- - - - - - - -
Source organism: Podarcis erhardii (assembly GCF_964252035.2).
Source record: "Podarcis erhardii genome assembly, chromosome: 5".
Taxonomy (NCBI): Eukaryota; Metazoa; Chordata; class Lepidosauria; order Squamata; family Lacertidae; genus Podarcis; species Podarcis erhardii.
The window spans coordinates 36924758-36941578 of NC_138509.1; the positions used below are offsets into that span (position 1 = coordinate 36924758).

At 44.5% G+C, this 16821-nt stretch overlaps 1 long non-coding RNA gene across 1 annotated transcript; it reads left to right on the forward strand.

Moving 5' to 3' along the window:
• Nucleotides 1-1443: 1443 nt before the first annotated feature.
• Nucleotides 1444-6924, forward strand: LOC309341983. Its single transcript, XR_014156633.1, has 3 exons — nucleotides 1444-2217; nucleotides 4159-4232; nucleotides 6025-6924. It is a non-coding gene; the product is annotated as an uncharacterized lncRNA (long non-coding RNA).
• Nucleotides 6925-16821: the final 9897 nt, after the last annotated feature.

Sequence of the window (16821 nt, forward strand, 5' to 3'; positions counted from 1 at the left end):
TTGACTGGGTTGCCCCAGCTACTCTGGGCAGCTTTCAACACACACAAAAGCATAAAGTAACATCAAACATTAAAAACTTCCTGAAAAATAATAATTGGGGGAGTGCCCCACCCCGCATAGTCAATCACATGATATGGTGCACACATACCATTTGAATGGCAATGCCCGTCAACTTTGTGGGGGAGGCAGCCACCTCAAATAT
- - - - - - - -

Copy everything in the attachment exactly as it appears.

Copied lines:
Source organism: Podarcis erhardii (assembly GCF_964252035.2).
Source record: "Podarcis erhardii genome assembly, chromosome: 5".
Taxonomy (NCBI): Eukaryota; Metazoa; Chordata; class Lepidosauria; order Squamata; family Lacertidae; genus Podarcis; species Podarcis erhardii.
The window spans coordinates 36924758-36941578 of NC_138509.1; the positions used below are offsets into that span (position 1 = coordinate 36924758).

At 44.5% G+C, this 16821-nt stretch overlaps 1 long non-coding RNA gene across 1 annotated transcript; it reads left to right on the forward strand.

Moving 5' to 3' along the window:
• Nucleotides 1-1443: 1443 nt before the first annotated feature.
• Nucleotides 1444-6924, forward strand: LOC309341983. Its single transcript, XR_014156633.1, has 3 exons — nucleotides 1444-2217; nucleotides 4159-4232; nucleotides 6025-6924. It is a non-coding gene; the product is annotated as an uncharacterized lncRNA (long non-coding RNA).
• Nucleotides 6925-16821: the final 9897 nt, after the last annotated feature.

Sequence of the window (16821 nt, forward strand, 5' to 3'; positions counted from 1 at the left end):
TTGACTGGGTTGCCCCAGCTACTCTGGGCAGCTTTCAACACACACAAAAGCATAAAGTAACATCAAACATTAAAAACTTCCTGAAAAATAATAATTGGGGGAGTGCCCCACCCCGCATAGTCAATCACATGATATGGTGCACACATACCATTTGAATGGCAATGCCCGTCAACTTTGTGGGGGAGGCAGCCACCTCAAATAT